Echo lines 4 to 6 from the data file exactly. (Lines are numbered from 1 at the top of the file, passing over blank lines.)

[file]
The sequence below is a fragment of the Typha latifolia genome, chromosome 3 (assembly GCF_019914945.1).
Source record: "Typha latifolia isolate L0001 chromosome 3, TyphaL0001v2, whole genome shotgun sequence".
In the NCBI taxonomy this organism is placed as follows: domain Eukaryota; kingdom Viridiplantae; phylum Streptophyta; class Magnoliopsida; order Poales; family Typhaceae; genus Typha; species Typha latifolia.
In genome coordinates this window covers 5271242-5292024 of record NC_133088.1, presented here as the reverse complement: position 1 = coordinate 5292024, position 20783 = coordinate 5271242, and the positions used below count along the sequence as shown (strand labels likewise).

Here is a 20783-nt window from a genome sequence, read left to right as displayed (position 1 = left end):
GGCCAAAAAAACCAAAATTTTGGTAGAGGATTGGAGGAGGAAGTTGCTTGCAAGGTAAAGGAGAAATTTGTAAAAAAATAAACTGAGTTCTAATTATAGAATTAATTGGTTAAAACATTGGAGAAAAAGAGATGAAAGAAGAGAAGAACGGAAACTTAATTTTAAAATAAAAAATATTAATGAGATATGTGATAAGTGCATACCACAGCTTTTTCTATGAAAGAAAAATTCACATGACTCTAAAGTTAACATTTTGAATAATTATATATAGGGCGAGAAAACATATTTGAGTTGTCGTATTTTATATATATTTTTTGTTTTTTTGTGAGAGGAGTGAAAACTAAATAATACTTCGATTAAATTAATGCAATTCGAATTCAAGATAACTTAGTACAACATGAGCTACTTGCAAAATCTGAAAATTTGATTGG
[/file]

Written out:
In genome coordinates this window covers 5271242-5292024 of record NC_133088.1, presented here as the reverse complement: position 1 = coordinate 5292024, position 20783 = coordinate 5271242, and the positions used below count along the sequence as shown (strand labels likewise).

Here is a 20783-nt window from a genome sequence, read left to right as displayed (position 1 = left end):
GGCCAAAAAAACCAAAATTTTGGTAGAGGATTGGAGGAGGAAGTTGCTTGCAAGGTAAAGGAGAAATTTGTAAAAAAATAAACTGAGTTCTAATTATAGAATTAATTGGTTAAAACATTGGAGAAAAAGAGATGAAAGAAGAGAAGAACGGAAACTTAATTTTAAAATAAAAAATATTAATGAGATATGTGATAAGTGCATACCACAGCTTTTTCTATGAAAGAAAAATTCACATGACTCTAAAGTTAACATTTTGAATAATTATATATAGGGCGAGAAAACATATTTGAGTTGTCGTATTTTATATATATTTTTTGTTTTTTTGTGAGAGGAGTGAAAACTAAATAATACTTCGATTAAATTAATGCAATTCGAATTCAAGATAACTTAGTACAACATGAGCTACTTGCAAAATCTGAAAATTTGATTGG